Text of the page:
[SlowRotateFX] SlotList = SlowRotateFXSlot Loop = true
This simply means, use some effect called SlowRotateFXSlot, and when it is done, do it again in a loop.
Next the slot (or effect):

[SlowRotateFXSlot] Type = rotation StartTime = 0 EndTime = 10 Curve = linear StartValue = 0 EndValue = 360
That's a few properties. First, the Type, which is a rotation FX.
The total time for the FX is 10 seconds, which comes from the StartTime and EndTime properties.
The Curve type is linear so that the values changes are done so in a strict and even manner.
And the values which the curve uses over the 10 second period starts from 0 and climbs to 360.
Re-run and notice the pickups now turning slowly for 10 seconds and then repeating.

Picking up the collectable objects
Time to make the ufo collide with the pickups. In order for this to work (just like for the walls) the pickups need a body.
And the body needs to be set to collide with a ufo and vice versa.
First a body for the pickup template:

[PickupObject] Graphic = PickupGraphic FXList = SlowRotateFX Body = PickupBody
Then the body section itself:

[PickupBody] Dynamic = false PartList = PickupPart
Just like the wall, the pickups are not dynamic. We don't want them bouncing and traveling around as a result of being hit by the ufo. They are static and need to stay in place if they are hit.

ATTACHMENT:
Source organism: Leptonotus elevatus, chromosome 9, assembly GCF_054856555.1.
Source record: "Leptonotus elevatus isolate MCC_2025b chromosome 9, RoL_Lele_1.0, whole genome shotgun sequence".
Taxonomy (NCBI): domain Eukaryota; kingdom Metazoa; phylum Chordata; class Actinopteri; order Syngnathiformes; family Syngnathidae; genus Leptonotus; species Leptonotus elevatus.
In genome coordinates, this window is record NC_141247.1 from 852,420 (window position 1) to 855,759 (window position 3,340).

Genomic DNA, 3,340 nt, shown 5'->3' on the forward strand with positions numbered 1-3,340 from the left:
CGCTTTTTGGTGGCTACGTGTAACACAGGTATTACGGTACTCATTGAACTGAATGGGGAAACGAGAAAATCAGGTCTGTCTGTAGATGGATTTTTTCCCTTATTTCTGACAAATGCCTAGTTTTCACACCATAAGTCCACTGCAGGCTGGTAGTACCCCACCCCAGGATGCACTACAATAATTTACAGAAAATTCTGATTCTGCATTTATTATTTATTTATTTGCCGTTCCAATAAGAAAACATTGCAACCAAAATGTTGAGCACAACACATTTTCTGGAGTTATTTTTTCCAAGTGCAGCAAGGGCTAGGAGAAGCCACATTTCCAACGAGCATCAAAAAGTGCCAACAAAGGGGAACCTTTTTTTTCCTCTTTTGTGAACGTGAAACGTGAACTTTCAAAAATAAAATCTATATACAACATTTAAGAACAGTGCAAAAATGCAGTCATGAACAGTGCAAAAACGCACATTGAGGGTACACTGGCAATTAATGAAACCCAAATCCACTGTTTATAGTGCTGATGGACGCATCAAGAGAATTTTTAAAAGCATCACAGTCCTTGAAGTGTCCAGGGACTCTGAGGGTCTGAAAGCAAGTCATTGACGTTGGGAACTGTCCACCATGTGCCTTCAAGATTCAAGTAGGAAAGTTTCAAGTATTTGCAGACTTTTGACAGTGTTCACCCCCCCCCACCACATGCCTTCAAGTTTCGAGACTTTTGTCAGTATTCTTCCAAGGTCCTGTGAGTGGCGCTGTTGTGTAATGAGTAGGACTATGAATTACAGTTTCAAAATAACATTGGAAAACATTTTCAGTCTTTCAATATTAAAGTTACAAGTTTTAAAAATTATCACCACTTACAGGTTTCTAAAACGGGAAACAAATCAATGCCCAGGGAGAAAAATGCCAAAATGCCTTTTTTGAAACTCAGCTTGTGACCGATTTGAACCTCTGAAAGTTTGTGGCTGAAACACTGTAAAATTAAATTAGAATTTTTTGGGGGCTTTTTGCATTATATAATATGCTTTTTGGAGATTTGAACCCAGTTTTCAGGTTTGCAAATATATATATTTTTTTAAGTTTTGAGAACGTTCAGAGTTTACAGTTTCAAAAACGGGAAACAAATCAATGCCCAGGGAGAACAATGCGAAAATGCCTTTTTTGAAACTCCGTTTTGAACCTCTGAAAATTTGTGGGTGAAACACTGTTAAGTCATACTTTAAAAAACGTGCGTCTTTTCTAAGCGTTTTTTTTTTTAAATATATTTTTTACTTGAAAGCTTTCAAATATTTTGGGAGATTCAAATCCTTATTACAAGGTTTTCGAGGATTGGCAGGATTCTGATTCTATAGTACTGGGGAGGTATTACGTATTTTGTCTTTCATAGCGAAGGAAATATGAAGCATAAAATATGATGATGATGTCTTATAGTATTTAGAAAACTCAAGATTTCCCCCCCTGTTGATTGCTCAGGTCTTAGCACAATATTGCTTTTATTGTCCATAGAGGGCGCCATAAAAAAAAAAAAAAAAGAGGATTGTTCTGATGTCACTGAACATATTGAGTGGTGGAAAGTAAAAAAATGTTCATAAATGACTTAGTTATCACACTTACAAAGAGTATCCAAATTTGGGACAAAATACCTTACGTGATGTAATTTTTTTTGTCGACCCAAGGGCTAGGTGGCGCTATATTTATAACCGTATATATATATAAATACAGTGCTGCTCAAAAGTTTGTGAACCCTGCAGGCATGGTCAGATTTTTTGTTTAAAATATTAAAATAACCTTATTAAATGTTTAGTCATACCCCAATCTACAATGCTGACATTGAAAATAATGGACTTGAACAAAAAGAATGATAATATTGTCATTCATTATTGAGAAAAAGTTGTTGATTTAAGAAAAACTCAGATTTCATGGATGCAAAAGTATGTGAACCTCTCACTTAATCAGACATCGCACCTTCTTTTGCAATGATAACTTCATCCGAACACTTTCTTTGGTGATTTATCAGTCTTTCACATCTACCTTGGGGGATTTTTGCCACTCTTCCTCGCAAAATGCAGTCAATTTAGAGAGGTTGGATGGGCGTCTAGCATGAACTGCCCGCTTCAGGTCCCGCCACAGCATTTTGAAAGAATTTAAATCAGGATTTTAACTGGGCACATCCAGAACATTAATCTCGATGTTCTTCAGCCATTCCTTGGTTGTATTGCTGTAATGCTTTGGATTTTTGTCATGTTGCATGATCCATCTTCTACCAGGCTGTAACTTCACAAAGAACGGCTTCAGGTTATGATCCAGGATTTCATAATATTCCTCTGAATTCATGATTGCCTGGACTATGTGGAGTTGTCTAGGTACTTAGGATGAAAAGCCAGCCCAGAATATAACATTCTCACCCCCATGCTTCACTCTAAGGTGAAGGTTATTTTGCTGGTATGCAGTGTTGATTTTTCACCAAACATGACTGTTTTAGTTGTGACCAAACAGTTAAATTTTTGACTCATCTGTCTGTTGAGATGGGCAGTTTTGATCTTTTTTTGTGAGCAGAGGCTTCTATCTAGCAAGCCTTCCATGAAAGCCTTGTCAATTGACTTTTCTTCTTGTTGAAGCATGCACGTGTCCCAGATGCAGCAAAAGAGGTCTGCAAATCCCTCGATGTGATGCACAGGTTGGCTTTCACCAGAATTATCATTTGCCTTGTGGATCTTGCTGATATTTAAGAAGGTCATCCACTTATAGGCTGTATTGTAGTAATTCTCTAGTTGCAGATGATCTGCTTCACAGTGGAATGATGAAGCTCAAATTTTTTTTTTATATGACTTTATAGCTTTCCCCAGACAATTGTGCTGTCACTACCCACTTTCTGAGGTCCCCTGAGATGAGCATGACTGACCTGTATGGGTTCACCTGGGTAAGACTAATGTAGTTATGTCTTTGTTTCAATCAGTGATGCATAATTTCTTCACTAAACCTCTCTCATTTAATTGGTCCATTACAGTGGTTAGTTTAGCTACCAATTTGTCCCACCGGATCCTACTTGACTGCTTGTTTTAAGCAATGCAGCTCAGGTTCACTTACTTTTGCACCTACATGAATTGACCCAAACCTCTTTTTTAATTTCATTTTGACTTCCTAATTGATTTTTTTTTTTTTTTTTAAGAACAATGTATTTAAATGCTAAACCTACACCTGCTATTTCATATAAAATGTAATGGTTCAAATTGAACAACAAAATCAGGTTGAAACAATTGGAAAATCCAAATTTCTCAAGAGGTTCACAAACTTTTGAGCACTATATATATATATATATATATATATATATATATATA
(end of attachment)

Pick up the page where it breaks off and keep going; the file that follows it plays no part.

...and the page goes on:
Next to define the PickupPart:

[PickupPart] Type = sphere Solid = false SelfFlags = pickup CheckMask = ufo
The pickup is sort of roundish, so we're going with a spherical type.
It is not solid. We want the ufo to able to pass through it when it collides. It should not influence the ufo's travel at all.
The pickup is given a label of pickup and will only collide with an object with a label of ufo.
The ufo must reciprocate this arrangement (just like a good date) by adding pickup to its list of bodypart check masks:

[UfoBodyPart] Type = sphere Solid = true SelfFlags = ufo Friction = 1.2 CheckMask = wall # pickup
This is a static bodypart, and we have specified collision actions to occur if the ufo collides with a pickup. But it's a little difficult to test this right now. However you can turn on the debug again to check the body parts: